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L.A., Baltimore transit lines among Obama administration's expedited infrastructure projects


Yesterday, the Obama administration announced 14 infrastructure projects — including the Los Angeles County Metropolitan Transportation Authority’s (LACMTA) Crenshaw/LAX line and Baltimore’s Red Line — will be expedited through permitting and environmental review processes.

The announcement is part of the administration’s efforts to speed up federal reviews of job-creating infrastructure projects, according to a statement from the White House press office.

In August, President Obama issued a memorandum directing federal agencies to expedite environmental reviews and permit decisions for a selection of high-priority public infrastructure projects that will create a significant number of jobs. The selected projects have identified necessary funding, need major steps taken before construction, are within the control and jurisdiction of the federal government, and can be completed in 18 months, White House officials said.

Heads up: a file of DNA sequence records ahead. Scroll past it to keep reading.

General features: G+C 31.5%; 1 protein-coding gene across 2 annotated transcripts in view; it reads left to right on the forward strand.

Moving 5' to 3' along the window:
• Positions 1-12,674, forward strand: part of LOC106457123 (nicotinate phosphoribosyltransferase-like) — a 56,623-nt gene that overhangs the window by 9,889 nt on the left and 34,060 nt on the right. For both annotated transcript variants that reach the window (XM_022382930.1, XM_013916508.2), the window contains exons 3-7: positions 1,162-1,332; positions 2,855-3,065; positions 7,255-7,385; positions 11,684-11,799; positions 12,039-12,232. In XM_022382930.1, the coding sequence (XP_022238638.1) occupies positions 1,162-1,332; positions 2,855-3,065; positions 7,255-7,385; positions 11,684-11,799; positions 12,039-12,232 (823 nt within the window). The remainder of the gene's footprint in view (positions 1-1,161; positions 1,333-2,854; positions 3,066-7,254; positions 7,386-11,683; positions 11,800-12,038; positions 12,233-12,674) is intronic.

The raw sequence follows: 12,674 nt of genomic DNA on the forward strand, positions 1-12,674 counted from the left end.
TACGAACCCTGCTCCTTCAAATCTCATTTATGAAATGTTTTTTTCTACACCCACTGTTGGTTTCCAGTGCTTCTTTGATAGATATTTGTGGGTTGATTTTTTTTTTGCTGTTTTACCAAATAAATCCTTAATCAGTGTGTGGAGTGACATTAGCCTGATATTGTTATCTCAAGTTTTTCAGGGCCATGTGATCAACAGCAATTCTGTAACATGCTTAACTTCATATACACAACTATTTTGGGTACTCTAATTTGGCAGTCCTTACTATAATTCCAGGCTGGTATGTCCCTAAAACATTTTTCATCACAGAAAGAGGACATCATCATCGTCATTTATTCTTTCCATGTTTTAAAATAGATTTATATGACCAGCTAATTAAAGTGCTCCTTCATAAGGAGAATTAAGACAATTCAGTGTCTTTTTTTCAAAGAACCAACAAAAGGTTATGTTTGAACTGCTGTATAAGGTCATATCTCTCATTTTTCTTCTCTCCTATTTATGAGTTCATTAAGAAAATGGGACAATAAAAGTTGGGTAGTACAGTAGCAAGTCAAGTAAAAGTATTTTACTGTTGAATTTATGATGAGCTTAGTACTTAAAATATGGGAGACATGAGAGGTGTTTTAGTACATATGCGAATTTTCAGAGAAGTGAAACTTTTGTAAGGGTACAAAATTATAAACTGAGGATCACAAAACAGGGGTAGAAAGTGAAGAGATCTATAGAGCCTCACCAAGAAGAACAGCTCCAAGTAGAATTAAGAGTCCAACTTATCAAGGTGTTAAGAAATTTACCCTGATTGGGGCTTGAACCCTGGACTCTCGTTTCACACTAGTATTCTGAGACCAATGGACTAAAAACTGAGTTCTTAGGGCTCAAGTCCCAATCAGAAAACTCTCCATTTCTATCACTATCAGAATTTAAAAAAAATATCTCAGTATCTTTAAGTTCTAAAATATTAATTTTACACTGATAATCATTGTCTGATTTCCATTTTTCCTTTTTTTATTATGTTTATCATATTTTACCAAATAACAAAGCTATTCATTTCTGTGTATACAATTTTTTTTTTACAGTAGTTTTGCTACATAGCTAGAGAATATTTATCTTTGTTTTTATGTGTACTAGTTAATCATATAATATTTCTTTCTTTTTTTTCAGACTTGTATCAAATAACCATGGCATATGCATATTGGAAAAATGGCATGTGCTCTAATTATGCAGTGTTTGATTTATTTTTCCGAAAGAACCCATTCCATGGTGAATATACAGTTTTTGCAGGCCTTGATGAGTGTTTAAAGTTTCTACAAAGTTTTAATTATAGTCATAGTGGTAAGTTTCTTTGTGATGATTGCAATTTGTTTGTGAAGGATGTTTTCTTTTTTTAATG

LACMTA’s Crenshaw/LAX project would extend the light-rail system’s Green Line closer to Los Angeles International Airport and connect it to the Expos Line. The Federal Transit Administration (FTA) is providing additional targeted technical assistance to shorten the approval time for the project by several months. In addition, the FTA and LACMTA plan to pilot the FTA’s new streamlined risk assessment approval for major transit projects to ensure that risks and associated mitigation measures are identified and addressed promptly.

The 14-mile Red Line in Baltimore would connect western suburbs to downtown, the Inner Harbor and Fells Point areas, and John Hopkins Bay View Medical Center Campus.

The Red Line has “many outstanding permitting issues that will require substantial cooperation between a number of resource and other federal agencies,” White House officials said. “By engaging in early negotiations with all necessary federal agencies and optimizing coordination amongst the agencies, this project will begin construction earlier than currently planned, potentially reducing the project timeline by two years.”

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More News from 10/12/2011